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I’ve been to a lot of churches, not as a listener but as a preacher.  Being a visiting preacher allows me to observe objectively how things could be done better.  I shall talk about two tips in the following discussion.  Before we jump into our discussion, we must realize that people do not just come for the preaching.  Perhaps, some come for the preaching but they may not stay.

First, make the entry welcoming.  Inform your ushers on how to usher.  I’ve been in an expat church in Hong Kong as a visiting speaker except the usher did not recognize me as such.  This was a predominately white church.  Due to the fact I was ethnic Chinese, the usher only used gestures to point me to the wonderful shops and restaurant nearby, thinking I was looking for shopping opportunity and assuming that I didn’t know English.  We were both embarrassed, me being embarrassed for him and him being embarrassed for himself, after I told him that I was the preacher.  The fact is, our ushers should assume nothing.  Their job is the usher people into the sanctuary and make them feel welcome.  What if a tourist accidentally stumbled into the church and heard the gospel?  Imagine that!  God forbid!  Our ushers need training in understanding their objective.  Their job is more than passing bulletins.  Ushering may look like an easy job, but it takes immense people skills to give a good impression.  The church staff needs to come up with a set of guidelines to help ushers avoid potentially embarrassing moments like the one I depicted above.  The ushers really should abide by some do’s and don’ts.  Each usher should be able to show everyone where the bathroom is, where all the programs (e.g. children’s programs, nursery etc.) are and so on.  A bad first impression may be the last impression ushers give visitors.

Second, churches skimp on sound systems all the time.  The worst sound systems are often churches. I have preached in one place where the local radio station competed for the same air wave while I peached.  Nothing ruins the listening experience in quite the same way when Britney Spears come on in the middle of the sermon.  With cheap sound systems and bad wiring, you’d never know when Guns N’ Roses may strike in the middle of your sermon time.  I’m not suggesting that we need to get the best sound systems like our public auditoriums or concert halls, but at the very least, we should get the upper middle price range.  Before you suggest that all the money would be better spent on the poor, think about this.  What other “programs” can you cut to use that money on the poor? Why deprioritize the sound system?  From a preacher’s point of view, having a bad sound system does impact how the message gets delivered.  Even if the best message is preached, it matters nothing when the audience does not hear. Churches are better off spending the money to talk with sound engineers who can give the best advice so that once the system is up, there’ll be no need for corrections.  Revamping a sound system to correct mistakes also costs a lot of money.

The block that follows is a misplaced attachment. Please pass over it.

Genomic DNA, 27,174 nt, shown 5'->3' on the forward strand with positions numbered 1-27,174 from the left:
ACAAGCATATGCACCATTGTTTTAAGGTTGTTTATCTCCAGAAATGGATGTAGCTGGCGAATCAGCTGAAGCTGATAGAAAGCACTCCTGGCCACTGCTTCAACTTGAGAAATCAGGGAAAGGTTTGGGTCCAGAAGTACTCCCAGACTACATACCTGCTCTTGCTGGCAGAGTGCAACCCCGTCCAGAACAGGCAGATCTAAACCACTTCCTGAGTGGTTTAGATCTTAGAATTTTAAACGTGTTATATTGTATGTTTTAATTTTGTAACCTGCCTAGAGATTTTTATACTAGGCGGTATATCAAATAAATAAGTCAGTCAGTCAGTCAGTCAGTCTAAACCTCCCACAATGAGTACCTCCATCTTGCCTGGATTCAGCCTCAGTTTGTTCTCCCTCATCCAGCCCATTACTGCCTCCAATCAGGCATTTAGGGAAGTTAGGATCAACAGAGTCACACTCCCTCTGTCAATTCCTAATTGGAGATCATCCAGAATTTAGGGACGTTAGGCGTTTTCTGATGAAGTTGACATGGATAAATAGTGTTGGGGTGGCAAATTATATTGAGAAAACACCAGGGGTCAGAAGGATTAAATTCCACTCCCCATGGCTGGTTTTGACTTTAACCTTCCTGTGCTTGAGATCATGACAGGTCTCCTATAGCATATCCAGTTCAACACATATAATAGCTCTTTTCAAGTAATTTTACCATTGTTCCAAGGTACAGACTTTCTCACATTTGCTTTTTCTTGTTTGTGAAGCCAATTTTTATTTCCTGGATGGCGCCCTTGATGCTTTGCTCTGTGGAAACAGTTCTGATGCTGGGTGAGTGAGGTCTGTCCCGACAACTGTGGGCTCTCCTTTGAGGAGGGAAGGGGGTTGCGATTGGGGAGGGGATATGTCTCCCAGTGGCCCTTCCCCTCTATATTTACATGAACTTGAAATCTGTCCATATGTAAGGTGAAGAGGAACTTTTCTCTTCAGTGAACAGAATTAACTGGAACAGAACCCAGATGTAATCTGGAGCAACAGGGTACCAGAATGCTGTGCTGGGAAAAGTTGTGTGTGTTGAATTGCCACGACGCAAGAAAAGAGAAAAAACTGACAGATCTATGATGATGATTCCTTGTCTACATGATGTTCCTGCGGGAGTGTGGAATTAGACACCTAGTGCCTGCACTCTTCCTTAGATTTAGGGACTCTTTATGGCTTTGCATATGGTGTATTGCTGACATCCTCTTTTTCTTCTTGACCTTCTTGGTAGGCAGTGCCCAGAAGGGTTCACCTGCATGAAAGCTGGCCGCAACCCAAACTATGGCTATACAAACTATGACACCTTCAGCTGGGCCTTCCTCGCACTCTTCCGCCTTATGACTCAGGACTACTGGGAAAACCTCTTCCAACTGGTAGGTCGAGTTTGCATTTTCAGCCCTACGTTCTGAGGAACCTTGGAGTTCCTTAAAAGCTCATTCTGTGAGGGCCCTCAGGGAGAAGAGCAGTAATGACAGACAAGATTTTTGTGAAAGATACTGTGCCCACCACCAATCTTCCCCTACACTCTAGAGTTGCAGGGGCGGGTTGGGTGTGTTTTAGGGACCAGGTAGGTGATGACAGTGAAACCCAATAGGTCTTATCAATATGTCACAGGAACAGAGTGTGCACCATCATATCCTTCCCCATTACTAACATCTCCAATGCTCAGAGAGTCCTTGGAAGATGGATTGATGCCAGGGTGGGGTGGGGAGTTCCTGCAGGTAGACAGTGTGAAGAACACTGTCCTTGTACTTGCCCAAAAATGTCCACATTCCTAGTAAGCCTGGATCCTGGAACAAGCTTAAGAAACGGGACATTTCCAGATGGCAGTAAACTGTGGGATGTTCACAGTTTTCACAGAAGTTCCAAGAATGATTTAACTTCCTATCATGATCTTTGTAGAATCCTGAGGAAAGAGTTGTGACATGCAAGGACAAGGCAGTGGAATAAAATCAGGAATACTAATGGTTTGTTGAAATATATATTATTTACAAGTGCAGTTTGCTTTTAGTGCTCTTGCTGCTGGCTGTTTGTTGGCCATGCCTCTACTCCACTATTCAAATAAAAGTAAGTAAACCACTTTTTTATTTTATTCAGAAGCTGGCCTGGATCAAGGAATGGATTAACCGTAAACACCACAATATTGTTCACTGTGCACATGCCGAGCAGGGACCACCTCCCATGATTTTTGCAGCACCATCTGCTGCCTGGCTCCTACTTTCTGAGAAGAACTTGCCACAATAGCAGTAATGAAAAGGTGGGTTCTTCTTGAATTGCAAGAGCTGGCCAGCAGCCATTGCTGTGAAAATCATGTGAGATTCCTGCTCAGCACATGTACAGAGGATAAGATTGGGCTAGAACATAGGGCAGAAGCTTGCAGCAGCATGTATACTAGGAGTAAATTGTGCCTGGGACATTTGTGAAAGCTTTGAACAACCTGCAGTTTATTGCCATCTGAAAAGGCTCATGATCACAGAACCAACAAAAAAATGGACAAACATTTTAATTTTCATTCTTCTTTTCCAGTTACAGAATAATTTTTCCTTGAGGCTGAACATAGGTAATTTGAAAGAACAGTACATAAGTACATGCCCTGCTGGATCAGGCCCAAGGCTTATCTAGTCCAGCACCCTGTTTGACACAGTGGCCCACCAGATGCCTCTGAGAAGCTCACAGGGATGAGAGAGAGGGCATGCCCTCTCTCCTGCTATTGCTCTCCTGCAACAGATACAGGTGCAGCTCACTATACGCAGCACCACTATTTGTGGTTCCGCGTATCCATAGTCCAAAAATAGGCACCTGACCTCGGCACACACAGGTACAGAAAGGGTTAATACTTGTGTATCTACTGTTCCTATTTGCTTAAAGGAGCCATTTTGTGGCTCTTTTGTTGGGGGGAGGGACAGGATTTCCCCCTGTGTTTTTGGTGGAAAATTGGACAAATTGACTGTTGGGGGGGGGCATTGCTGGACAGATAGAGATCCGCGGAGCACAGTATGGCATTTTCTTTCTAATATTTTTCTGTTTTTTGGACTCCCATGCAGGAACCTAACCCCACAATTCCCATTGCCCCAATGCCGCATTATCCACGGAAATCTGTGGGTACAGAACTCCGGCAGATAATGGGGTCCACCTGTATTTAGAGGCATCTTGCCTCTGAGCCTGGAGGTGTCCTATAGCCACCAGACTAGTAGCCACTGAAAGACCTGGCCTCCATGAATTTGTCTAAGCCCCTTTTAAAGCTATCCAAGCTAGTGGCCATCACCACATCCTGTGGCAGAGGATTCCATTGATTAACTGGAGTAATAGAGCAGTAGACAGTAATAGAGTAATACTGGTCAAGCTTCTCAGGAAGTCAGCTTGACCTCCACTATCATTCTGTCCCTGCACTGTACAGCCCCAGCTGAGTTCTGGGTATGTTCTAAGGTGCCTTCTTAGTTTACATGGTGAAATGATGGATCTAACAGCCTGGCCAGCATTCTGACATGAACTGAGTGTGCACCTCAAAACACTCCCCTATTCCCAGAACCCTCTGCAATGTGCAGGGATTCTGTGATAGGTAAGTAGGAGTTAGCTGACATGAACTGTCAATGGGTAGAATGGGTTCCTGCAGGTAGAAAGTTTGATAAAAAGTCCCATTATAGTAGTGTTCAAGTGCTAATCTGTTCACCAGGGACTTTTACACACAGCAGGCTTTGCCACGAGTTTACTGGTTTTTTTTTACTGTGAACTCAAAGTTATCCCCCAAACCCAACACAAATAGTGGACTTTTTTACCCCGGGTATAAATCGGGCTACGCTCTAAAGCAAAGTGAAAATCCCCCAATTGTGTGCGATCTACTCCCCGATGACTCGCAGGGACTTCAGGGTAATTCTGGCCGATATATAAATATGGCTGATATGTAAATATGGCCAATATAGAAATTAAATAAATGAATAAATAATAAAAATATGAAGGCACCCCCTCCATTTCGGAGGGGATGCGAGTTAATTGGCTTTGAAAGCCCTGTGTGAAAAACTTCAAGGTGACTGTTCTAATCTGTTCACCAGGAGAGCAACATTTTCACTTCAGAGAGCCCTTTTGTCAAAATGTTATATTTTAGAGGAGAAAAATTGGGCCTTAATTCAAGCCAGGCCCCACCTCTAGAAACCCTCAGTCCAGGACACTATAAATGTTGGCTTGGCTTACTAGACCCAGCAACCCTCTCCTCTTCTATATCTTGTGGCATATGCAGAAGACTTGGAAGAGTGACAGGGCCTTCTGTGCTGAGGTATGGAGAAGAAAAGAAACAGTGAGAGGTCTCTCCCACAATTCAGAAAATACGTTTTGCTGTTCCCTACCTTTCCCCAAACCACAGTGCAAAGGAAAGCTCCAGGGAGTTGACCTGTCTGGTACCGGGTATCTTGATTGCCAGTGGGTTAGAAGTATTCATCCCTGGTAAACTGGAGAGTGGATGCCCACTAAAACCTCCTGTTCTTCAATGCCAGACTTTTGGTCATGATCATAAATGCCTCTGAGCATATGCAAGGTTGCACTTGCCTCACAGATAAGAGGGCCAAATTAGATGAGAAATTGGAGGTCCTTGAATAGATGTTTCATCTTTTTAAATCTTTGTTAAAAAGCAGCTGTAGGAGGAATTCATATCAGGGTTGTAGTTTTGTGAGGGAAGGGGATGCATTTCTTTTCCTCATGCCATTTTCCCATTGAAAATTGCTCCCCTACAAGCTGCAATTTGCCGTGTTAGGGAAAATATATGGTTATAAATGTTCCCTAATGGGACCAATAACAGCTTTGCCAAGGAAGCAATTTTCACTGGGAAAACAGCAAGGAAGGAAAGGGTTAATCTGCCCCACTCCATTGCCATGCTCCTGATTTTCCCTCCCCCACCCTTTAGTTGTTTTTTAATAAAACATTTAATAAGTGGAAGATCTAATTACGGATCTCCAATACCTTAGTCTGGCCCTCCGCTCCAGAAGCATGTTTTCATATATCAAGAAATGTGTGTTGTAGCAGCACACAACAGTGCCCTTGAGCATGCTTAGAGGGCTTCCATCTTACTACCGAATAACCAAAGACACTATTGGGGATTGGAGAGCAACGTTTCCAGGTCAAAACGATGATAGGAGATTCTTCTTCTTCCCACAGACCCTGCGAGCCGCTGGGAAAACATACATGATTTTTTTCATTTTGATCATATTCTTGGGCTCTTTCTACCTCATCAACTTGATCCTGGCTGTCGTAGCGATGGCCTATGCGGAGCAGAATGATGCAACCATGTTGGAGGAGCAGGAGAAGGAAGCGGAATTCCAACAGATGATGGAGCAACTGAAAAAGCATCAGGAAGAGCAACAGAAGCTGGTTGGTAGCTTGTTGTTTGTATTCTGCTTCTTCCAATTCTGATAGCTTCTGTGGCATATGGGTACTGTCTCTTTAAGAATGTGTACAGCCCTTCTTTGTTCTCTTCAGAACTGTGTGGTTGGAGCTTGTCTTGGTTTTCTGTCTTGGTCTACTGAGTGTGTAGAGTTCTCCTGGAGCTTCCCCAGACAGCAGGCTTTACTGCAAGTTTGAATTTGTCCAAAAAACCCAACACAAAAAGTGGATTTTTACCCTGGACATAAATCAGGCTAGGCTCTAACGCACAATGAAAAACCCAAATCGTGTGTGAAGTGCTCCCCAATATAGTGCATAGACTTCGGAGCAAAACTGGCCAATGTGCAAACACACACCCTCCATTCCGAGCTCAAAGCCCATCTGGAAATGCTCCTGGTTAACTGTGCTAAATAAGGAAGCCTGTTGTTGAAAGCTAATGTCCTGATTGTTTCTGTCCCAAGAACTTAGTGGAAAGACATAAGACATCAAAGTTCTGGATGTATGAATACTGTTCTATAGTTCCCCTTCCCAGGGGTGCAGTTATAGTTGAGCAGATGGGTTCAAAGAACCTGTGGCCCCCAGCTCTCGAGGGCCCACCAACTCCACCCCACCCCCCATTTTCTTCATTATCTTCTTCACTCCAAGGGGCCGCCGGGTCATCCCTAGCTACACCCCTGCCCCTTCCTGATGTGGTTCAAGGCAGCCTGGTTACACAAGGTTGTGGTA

When looking at worship, I think we can all agree that worship is largely an experience.  When things are going well, we don’t notice, but when the experience goes bad, the congregation cannot concentrate.  Working the above two areas will help improve every worshipper’s experience.

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